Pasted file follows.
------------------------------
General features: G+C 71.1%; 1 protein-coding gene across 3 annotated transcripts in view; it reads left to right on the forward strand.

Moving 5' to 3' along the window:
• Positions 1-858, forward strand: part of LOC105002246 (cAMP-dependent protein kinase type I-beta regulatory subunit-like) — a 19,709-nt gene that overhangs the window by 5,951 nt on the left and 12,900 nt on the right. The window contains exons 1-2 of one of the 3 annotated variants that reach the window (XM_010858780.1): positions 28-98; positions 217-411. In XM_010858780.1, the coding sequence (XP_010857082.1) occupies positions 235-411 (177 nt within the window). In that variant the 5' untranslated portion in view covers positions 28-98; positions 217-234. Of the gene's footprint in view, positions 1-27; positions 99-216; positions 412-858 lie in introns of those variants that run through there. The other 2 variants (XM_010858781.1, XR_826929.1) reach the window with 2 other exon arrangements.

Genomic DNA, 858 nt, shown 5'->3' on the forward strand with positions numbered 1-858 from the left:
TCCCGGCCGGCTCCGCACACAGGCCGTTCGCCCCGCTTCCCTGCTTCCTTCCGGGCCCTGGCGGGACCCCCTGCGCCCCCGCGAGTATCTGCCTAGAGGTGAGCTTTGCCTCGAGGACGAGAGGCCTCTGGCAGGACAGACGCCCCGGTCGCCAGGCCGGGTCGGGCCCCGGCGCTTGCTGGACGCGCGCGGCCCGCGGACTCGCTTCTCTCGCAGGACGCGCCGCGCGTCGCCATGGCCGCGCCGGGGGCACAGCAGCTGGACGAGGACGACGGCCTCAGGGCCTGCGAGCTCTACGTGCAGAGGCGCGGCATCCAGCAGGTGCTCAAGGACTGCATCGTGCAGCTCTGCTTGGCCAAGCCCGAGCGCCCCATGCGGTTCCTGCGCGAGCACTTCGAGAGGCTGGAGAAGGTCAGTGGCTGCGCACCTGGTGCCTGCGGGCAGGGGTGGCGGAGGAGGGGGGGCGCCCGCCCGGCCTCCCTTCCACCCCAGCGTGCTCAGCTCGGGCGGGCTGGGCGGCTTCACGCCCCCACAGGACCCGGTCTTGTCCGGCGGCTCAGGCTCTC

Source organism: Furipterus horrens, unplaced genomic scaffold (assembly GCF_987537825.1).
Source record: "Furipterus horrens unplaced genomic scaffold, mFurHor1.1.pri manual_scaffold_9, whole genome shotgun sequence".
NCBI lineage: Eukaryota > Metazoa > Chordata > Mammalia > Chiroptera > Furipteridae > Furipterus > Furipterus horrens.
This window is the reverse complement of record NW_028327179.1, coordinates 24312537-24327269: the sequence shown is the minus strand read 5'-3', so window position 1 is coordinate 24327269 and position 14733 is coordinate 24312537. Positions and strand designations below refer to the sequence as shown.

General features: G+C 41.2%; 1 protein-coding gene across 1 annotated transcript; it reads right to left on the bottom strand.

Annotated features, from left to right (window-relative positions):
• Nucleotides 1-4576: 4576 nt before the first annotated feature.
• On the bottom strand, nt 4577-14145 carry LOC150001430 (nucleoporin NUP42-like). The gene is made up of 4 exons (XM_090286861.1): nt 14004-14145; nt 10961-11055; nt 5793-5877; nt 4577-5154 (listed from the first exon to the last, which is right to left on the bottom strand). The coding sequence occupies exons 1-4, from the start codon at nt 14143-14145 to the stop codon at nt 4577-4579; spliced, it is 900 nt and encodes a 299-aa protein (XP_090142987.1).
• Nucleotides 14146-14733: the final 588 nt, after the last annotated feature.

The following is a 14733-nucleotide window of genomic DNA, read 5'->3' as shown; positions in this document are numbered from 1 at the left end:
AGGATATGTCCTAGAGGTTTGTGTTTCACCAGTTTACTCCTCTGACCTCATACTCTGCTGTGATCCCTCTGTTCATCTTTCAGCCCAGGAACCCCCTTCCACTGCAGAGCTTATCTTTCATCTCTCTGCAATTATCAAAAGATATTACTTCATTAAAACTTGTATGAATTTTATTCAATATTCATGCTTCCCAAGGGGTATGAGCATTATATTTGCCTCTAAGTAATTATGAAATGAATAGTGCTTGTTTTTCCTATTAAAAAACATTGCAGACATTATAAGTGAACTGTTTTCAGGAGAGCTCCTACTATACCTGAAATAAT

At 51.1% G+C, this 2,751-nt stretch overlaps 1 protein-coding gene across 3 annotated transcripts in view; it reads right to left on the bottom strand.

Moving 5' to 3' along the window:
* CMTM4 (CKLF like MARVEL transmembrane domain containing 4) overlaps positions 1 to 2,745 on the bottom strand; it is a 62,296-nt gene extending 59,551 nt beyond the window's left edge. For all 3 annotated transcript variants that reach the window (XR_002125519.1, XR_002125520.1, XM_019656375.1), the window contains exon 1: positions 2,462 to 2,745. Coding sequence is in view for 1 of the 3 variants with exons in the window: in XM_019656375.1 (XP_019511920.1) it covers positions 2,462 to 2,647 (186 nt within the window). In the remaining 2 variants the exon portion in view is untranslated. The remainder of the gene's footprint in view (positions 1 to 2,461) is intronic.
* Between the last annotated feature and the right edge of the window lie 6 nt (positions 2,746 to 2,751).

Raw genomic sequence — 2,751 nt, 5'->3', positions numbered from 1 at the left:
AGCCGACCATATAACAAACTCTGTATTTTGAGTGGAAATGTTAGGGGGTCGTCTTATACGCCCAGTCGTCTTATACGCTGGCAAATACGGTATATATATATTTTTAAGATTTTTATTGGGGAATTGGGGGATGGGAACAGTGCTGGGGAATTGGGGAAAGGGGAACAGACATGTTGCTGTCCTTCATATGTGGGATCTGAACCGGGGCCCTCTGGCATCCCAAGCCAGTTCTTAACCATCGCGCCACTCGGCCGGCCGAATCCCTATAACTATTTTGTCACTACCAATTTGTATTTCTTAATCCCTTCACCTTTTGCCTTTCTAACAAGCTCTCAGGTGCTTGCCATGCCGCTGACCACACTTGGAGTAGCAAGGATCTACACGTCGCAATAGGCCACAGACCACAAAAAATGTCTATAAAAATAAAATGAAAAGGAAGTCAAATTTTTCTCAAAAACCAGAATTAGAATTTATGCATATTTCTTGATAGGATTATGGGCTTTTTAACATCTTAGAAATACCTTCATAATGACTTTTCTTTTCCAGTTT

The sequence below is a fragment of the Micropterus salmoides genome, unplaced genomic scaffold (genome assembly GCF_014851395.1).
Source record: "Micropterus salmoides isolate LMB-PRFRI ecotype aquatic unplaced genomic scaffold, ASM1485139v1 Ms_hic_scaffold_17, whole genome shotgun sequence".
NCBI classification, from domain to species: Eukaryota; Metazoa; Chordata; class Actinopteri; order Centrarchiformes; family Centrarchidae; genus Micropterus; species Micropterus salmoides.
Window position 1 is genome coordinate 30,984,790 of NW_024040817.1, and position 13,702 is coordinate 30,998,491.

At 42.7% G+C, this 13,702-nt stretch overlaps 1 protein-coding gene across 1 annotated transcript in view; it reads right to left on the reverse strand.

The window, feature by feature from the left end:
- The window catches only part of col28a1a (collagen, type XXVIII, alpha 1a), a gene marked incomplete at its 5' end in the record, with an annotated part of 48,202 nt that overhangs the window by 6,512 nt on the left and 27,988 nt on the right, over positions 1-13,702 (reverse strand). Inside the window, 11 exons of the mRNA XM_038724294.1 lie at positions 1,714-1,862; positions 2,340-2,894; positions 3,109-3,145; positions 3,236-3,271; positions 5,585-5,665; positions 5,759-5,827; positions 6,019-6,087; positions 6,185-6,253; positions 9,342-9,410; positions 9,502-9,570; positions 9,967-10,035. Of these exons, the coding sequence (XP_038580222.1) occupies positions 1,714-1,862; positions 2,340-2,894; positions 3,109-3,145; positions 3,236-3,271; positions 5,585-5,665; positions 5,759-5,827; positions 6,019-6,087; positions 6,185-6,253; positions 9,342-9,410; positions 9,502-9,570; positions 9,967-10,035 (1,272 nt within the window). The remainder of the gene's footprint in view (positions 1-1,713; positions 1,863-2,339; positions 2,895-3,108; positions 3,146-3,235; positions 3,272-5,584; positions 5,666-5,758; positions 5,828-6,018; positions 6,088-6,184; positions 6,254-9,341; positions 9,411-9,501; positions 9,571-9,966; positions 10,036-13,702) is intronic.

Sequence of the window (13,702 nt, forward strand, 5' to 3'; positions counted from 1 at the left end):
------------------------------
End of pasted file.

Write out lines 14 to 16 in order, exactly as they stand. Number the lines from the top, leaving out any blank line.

• Nucleotides 14146-14733: the final 588 nt, after the last annotated feature.

The following is a 14733-nucleotide window of genomic DNA, read 5'->3' as shown; positions in this document are numbered from 1 at the left end:
AGGATATGTCCTAGAGGTTTGTGTTTCACCAGTTTACTCCTCTGACCTCATACTCTGCTGTGATCCCTCTGTTCATCTTTCAGCCCAGGAACCCCCTTCCACTGCAGAGCTTATCTTTCATCTCTCTGCAATTATCAAAAGATATTACTTCATTAAAACTTGTATGAATTTTATTCAATATTCATGCTTCCCAAGGGGTATGAGCATTATATTTGCCTCTAAGTAATTATGAAATGAATAGTGCTTGTTTTTCCTATTAAAAAACATTGCAGACATTATAAGTGAACTGTTTTCAGGAGAGCTCCTACTATACCTGAAATAAT